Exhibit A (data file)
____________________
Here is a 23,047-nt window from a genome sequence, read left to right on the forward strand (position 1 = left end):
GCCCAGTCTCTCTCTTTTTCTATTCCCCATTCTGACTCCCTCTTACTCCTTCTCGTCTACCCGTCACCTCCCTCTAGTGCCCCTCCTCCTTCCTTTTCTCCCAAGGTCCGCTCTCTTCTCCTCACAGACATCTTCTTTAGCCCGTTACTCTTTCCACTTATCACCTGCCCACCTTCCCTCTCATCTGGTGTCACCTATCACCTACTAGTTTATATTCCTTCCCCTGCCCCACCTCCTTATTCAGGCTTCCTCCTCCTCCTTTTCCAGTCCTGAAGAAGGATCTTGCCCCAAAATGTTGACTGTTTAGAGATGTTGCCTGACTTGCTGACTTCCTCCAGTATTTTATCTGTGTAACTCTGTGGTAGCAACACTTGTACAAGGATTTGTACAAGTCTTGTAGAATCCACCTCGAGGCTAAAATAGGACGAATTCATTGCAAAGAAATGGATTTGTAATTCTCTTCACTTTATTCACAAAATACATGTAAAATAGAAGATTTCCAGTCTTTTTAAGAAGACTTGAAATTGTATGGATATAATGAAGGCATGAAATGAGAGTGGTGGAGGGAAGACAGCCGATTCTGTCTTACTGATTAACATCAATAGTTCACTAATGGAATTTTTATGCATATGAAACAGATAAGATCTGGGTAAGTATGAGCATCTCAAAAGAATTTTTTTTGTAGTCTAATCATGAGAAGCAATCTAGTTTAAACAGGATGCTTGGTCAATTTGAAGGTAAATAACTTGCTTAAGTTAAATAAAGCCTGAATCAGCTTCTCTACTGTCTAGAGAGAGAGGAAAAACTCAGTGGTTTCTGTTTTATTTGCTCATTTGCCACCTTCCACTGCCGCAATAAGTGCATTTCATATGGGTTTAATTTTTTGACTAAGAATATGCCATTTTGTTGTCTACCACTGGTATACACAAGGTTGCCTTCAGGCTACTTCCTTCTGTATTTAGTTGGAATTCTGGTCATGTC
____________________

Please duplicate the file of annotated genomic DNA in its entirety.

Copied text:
Here is a 23,047-nt window from a genome sequence, read left to right on the forward strand (position 1 = left end):
GCCCAGTCTCTCTCTTTTTCTATTCCCCATTCTGACTCCCTCTTACTCCTTCTCGTCTACCCGTCACCTCCCTCTAGTGCCCCTCCTCCTTCCTTTTCTCCCAAGGTCCGCTCTCTTCTCCTCACAGACATCTTCTTTAGCCCGTTACTCTTTCCACTTATCACCTGCCCACCTTCCCTCTCATCTGGTGTCACCTATCACCTACTAGTTTATATTCCTTCCCCTGCCCCACCTCCTTATTCAGGCTTCCTCCTCCTCCTTTTCCAGTCCTGAAGAAGGATCTTGCCCCAAAATGTTGACTGTTTAGAGATGTTGCCTGACTTGCTGACTTCCTCCAGTATTTTATCTGTGTAACTCTGTGGTAGCAACACTTGTACAAGGATTTGTACAAGTCTTGTAGAATCCACCTCGAGGCTAAAATAGGACGAATTCATTGCAAAGAAATGGATTTGTAATTCTCTTCACTTTATTCACAAAATACATGTAAAATAGAAGATTTCCAGTCTTTTTAAGAAGACTTGAAATTGTATGGATATAATGAAGGCATGAAATGAGAGTGGTGGAGGGAAGACAGCCGATTCTGTCTTACTGATTAACATCAATAGTTCACTAATGGAATTTTTATGCATATGAAACAGATAAGATCTGGGTAAGTATGAGCATCTCAAAAGAATTTTTTTTGTAGTCTAATCATGAGAAGCAATCTAGTTTAAACAGGATGCTTGGTCAATTTGAAGGTAAATAACTTGCTTAAGTTAAATAAAGCCTGAATCAGCTTCTCTACTGTCTAGAGAGAGAGGAAAAACTCAGTGGTTTCTGTTTTATTTGCTCATTTGCCACCTTCCACTGCCGCAATAAGTGCATTTCATATGGGTTTAATTTTTTGACTAAGAATATGCCATTTTGTTGTCTACCACTGGTATACACAAGGTTGCCTTCAGGCTACTTCCTTCTGTATTTAGTTGGAATTCTGGTCATGTC